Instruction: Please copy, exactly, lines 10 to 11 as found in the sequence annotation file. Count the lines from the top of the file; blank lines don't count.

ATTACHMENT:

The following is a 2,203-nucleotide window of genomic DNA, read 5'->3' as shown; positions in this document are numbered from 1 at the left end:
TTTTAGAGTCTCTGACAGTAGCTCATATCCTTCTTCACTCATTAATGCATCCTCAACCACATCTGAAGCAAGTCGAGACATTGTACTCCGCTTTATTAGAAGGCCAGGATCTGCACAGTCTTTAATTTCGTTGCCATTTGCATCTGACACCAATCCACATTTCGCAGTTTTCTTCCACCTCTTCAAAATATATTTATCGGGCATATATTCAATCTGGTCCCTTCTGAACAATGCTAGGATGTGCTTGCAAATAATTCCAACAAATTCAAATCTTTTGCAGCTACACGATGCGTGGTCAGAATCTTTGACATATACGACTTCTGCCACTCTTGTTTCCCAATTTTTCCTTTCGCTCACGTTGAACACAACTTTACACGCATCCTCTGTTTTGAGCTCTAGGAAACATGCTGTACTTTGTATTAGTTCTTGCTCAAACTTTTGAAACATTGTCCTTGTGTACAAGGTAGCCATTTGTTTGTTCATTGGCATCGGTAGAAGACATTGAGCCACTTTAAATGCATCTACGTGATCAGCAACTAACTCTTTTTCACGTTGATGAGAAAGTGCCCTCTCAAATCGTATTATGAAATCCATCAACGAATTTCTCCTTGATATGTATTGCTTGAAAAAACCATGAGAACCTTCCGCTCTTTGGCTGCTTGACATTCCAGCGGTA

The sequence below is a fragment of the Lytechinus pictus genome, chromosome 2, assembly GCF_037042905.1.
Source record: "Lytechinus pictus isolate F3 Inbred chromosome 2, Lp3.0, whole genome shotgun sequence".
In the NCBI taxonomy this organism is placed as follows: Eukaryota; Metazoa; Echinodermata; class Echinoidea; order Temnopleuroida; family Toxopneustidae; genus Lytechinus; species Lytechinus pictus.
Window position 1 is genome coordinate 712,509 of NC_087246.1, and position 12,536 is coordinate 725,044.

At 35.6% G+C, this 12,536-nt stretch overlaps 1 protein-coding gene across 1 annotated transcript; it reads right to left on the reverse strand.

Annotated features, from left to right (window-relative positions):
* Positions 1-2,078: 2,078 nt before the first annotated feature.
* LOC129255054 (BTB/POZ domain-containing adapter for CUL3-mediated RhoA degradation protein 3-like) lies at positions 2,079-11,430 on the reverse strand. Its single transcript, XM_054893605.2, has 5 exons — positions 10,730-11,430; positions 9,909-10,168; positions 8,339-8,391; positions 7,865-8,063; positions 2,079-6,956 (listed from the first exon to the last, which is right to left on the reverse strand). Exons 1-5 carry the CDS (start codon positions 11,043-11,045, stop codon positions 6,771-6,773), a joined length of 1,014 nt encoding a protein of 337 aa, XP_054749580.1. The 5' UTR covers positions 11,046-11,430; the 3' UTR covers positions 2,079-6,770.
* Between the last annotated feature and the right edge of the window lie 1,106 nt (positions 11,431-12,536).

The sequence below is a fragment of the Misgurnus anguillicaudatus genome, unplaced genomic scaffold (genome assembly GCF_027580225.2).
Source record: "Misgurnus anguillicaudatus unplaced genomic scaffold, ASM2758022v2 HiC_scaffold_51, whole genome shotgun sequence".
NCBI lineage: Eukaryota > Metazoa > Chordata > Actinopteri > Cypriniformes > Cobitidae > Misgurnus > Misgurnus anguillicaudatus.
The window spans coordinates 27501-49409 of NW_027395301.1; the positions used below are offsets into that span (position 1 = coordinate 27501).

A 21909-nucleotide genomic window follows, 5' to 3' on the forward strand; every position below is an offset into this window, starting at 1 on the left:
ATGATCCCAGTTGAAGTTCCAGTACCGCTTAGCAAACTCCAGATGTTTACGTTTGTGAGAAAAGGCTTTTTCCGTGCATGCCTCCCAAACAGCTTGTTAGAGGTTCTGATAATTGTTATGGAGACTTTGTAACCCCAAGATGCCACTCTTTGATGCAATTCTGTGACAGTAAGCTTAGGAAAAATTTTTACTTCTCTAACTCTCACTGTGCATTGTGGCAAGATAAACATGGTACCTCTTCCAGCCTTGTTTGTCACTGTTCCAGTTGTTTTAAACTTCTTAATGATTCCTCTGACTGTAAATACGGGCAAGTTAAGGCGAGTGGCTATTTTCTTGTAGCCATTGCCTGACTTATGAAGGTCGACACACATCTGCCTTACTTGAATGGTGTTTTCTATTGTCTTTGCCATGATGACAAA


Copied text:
* LOC129255054 (BTB/POZ domain-containing adapter for CUL3-mediated RhoA degradation protein 3-like) lies at positions 2,079-11,430 on the reverse strand. Its single transcript, XM_054893605.2, has 5 exons — positions 10,730-11,430; positions 9,909-10,168; positions 8,339-8,391; positions 7,865-8,063; positions 2,079-6,956 (listed from the first exon to the last, which is right to left on the reverse strand). Exons 1-5 carry the CDS (start codon positions 11,043-11,045, stop codon positions 6,771-6,773), a joined length of 1,014 nt encoding a protein of 337 aa, XP_054749580.1. The 5' UTR covers positions 11,046-11,430; the 3' UTR covers positions 2,079-6,770.
* Between the last annotated feature and the right edge of the window lie 1,106 nt (positions 11,431-12,536).